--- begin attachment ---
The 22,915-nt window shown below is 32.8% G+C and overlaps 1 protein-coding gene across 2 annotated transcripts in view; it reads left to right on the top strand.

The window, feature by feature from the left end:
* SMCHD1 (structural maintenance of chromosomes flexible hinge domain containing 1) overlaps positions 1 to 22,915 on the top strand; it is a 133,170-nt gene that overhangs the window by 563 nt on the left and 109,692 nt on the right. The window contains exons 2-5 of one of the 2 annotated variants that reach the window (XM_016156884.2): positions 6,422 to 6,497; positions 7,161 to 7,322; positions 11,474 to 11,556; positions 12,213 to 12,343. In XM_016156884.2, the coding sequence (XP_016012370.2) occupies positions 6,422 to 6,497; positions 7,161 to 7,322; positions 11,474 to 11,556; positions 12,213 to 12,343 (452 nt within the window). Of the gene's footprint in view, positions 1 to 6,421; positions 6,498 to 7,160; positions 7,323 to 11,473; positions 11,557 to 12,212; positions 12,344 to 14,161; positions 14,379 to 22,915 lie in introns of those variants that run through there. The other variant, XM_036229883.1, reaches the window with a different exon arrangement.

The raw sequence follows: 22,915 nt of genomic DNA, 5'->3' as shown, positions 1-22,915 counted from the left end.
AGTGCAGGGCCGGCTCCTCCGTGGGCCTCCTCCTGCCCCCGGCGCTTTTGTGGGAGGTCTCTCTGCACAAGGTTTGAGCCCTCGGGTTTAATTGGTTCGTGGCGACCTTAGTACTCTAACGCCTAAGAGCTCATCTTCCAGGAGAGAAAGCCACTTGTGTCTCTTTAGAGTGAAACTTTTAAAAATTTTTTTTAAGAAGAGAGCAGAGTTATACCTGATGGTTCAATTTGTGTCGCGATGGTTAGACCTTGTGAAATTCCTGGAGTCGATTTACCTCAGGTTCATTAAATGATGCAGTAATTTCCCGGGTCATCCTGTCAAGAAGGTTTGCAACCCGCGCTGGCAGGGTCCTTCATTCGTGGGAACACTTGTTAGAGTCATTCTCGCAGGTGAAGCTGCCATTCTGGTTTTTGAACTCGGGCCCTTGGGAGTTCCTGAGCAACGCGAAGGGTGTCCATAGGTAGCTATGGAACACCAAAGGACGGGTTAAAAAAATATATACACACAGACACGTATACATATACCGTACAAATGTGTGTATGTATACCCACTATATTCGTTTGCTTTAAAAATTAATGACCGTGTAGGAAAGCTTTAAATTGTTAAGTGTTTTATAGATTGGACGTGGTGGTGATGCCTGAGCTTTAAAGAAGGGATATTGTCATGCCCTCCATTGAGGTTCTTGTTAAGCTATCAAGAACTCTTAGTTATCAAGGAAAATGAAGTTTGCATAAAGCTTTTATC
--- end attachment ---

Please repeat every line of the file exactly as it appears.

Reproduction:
The 22,915-nt window shown below is 32.8% G+C and overlaps 1 protein-coding gene across 2 annotated transcripts in view; it reads left to right on the top strand.

The window, feature by feature from the left end:
* SMCHD1 (structural maintenance of chromosomes flexible hinge domain containing 1) overlaps positions 1 to 22,915 on the top strand; it is a 133,170-nt gene that overhangs the window by 563 nt on the left and 109,692 nt on the right. The window contains exons 2-5 of one of the 2 annotated variants that reach the window (XM_016156884.2): positions 6,422 to 6,497; positions 7,161 to 7,322; positions 11,474 to 11,556; positions 12,213 to 12,343. In XM_016156884.2, the coding sequence (XP_016012370.2) occupies positions 6,422 to 6,497; positions 7,161 to 7,322; positions 11,474 to 11,556; positions 12,213 to 12,343 (452 nt within the window). Of the gene's footprint in view, positions 1 to 6,421; positions 6,498 to 7,160; positions 7,323 to 11,473; positions 11,557 to 12,212; positions 12,344 to 14,161; positions 14,379 to 22,915 lie in introns of those variants that run through there. The other variant, XM_036229883.1, reaches the window with a different exon arrangement.

The raw sequence follows: 22,915 nt of genomic DNA, 5'->3' as shown, positions 1-22,915 counted from the left end.
AGTGCAGGGCCGGCTCCTCCGTGGGCCTCCTCCTGCCCCCGGCGCTTTTGTGGGAGGTCTCTCTGCACAAGGTTTGAGCCCTCGGGTTTAATTGGTTCGTGGCGACCTTAGTACTCTAACGCCTAAGAGCTCATCTTCCAGGAGAGAAAGCCACTTGTGTCTCTTTAGAGTGAAACTTTTAAAAATTTTTTTTAAGAAGAGAGCAGAGTTATACCTGATGGTTCAATTTGTGTCGCGATGGTTAGACCTTGTGAAATTCCTGGAGTCGATTTACCTCAGGTTCATTAAATGATGCAGTAATTTCCCGGGTCATCCTGTCAAGAAGGTTTGCAACCCGCGCTGGCAGGGTCCTTCATTCGTGGGAACACTTGTTAGAGTCATTCTCGCAGGTGAAGCTGCCATTCTGGTTTTTGAACTCGGGCCCTTGGGAGTTCCTGAGCAACGCGAAGGGTGTCCATAGGTAGCTATGGAACACCAAAGGACGGGTTAAAAAAATATATACACACAGACACGTATACATATACCGTACAAATGTGTGTATGTATACCCACTATATTCGTTTGCTTTAAAAATTAATGACCGTGTAGGAAAGCTTTAAATTGTTAAGTGTTTTATAGATTGGACGTGGTGGTGATGCCTGAGCTTTAAAGAAGGGATATTGTCATGCCCTCCATTGAGGTTCTTGTTAAGCTATCAAGAACTCTTAGTTATCAAGGAAAATGAAGTTTGCATAAAGCTTTTATC